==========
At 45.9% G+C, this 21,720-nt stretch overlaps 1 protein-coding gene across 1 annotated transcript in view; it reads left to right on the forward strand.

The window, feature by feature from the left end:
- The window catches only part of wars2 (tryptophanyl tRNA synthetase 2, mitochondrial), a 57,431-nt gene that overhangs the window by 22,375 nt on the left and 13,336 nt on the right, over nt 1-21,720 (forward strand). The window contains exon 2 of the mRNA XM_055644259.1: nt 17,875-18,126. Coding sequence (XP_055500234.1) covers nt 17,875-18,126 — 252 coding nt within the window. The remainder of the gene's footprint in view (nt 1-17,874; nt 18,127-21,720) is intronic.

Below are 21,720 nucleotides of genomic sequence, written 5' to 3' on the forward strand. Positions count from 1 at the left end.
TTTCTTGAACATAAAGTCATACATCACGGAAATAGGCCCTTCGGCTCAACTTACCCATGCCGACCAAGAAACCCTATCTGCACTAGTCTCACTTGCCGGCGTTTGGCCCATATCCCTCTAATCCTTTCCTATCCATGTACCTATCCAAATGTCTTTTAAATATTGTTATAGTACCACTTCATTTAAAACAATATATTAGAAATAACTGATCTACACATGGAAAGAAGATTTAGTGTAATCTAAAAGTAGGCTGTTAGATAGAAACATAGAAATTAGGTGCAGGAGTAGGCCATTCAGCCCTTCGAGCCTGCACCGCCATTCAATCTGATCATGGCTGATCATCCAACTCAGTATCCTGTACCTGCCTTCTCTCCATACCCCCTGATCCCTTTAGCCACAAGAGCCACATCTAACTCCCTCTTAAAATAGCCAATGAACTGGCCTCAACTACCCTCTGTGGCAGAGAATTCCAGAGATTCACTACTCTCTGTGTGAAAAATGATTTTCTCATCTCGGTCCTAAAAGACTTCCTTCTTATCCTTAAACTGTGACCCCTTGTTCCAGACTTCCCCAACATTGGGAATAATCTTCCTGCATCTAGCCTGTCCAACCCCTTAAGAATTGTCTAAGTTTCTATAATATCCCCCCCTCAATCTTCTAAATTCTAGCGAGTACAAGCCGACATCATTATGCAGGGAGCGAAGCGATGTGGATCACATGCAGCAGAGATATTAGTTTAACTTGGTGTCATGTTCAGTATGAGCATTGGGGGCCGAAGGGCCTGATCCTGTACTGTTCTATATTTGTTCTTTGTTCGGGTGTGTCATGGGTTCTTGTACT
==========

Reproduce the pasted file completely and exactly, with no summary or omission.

At 45.9% G+C, this 21,720-nt stretch overlaps 1 protein-coding gene across 1 annotated transcript in view; it reads left to right on the forward strand.

The window, feature by feature from the left end:
- The window catches only part of wars2 (tryptophanyl tRNA synthetase 2, mitochondrial), a 57,431-nt gene that overhangs the window by 22,375 nt on the left and 13,336 nt on the right, over nt 1-21,720 (forward strand). The window contains exon 2 of the mRNA XM_055644259.1: nt 17,875-18,126. Coding sequence (XP_055500234.1) covers nt 17,875-18,126 — 252 coding nt within the window. The remainder of the gene's footprint in view (nt 1-17,874; nt 18,127-21,720) is intronic.

Below are 21,720 nucleotides of genomic sequence, written 5' to 3' on the forward strand. Positions count from 1 at the left end.
TTTCTTGAACATAAAGTCATACATCACGGAAATAGGCCCTTCGGCTCAACTTACCCATGCCGACCAAGAAACCCTATCTGCACTAGTCTCACTTGCCGGCGTTTGGCCCATATCCCTCTAATCCTTTCCTATCCATGTACCTATCCAAATGTCTTTTAAATATTGTTATAGTACCACTTCATTTAAAACAATATATTAGAAATAACTGATCTACACATGGAAAGAAGATTTAGTGTAATCTAAAAGTAGGCTGTTAGATAGAAACATAGAAATTAGGTGCAGGAGTAGGCCATTCAGCCCTTCGAGCCTGCACCGCCATTCAATCTGATCATGGCTGATCATCCAACTCAGTATCCTGTACCTGCCTTCTCTCCATACCCCCTGATCCCTTTAGCCACAAGAGCCACATCTAACTCCCTCTTAAAATAGCCAATGAACTGGCCTCAACTACCCTCTGTGGCAGAGAATTCCAGAGATTCACTACTCTCTGTGTGAAAAATGATTTTCTCATCTCGGTCCTAAAAGACTTCCTTCTTATCCTTAAACTGTGACCCCTTGTTCCAGACTTCCCCAACATTGGGAATAATCTTCCTGCATCTAGCCTGTCCAACCCCTTAAGAATTGTCTAAGTTTCTATAATATCCCCCCCTCAATCTTCTAAATTCTAGCGAGTACAAGCCGACATCATTATGCAGGGAGCGAAGCGATGTGGATCACATGCAGCAGAGATATTAGTTTAACTTGGTGTCATGTTCAGTATGAGCATTGGGGGCCGAAGGGCCTGATCCTGTACTGTTCTATATTTGTTCTTTGTTCGGGTGTGTCATGGGTTCTTGTACT